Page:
In summary, scientific evidence supports the use of music as a valuable tool for working on grammar for learners of English. By harnessing the power of music, educators can create engaging and effective learning experiences that enhance memory retention, increase engagement, improve pronunciation, and foster cultural understanding and fluency.

Empowering women in India

Empowering women in India

Listen to Chris and Renu talking about Renu’s project, empowering women in India.

Renu was born in UK and practiced as a UK Lawyer for 10 years. She qualified with an MSc in Ayurveda in 2006 from London and has been an Ayurveda Practitioner and Teacher since then. Renu offers Ayurveda wellness consultations and classes online.

Renu is a writer, blogger and podcaster covering both Ayurveda, Yoga, Wellness and other areas of social interest.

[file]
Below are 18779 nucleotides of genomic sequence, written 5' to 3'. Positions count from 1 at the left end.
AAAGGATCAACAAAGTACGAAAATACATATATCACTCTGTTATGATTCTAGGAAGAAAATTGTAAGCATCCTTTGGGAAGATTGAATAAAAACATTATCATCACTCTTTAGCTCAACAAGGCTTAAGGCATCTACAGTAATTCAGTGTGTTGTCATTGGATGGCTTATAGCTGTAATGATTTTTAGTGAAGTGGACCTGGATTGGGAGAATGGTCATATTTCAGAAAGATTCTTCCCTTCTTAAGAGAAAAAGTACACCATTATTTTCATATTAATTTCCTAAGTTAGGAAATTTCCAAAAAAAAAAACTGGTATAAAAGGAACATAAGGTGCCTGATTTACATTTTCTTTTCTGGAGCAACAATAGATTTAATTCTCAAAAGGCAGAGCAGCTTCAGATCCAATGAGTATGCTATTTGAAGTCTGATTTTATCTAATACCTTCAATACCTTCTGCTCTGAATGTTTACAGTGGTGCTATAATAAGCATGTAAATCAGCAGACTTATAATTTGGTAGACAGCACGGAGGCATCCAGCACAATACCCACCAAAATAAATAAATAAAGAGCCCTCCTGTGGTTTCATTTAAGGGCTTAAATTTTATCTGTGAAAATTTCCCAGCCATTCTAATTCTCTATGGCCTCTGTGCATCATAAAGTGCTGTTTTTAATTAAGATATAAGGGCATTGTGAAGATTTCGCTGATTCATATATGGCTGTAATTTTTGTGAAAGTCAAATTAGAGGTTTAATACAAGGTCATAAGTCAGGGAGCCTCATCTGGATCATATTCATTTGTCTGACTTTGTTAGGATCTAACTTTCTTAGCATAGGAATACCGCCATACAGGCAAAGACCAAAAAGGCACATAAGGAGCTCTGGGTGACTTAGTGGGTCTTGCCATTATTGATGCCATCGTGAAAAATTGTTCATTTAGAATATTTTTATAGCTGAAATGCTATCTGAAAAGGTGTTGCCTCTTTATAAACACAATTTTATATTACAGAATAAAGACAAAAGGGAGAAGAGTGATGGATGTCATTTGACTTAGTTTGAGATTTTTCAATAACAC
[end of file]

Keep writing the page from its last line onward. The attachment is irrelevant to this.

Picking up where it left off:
She is the founder and visionary of a sustainability and womens empowerment initiative ‘Stree’ in Rishikesh at the foothills of the Himalayas. Stree has a store in Rishikesh which holds ethically made products from garments to bags to home use products

To receive Ayurveda Consultations and Classes or to purchase Stree products please vist

A 1000 Shakespearian words

A 1000 Shakespearian words

Did you know that Shakespeare coined* over 1000 words, many of which we still use today and some of them we use everyday!

But WHY did he invent so many words ? This is a good question. He didn’t it simply to fit in with the rhythm of his text, he needed words with the right number of syllables to fit in with the meter rhythm of the line.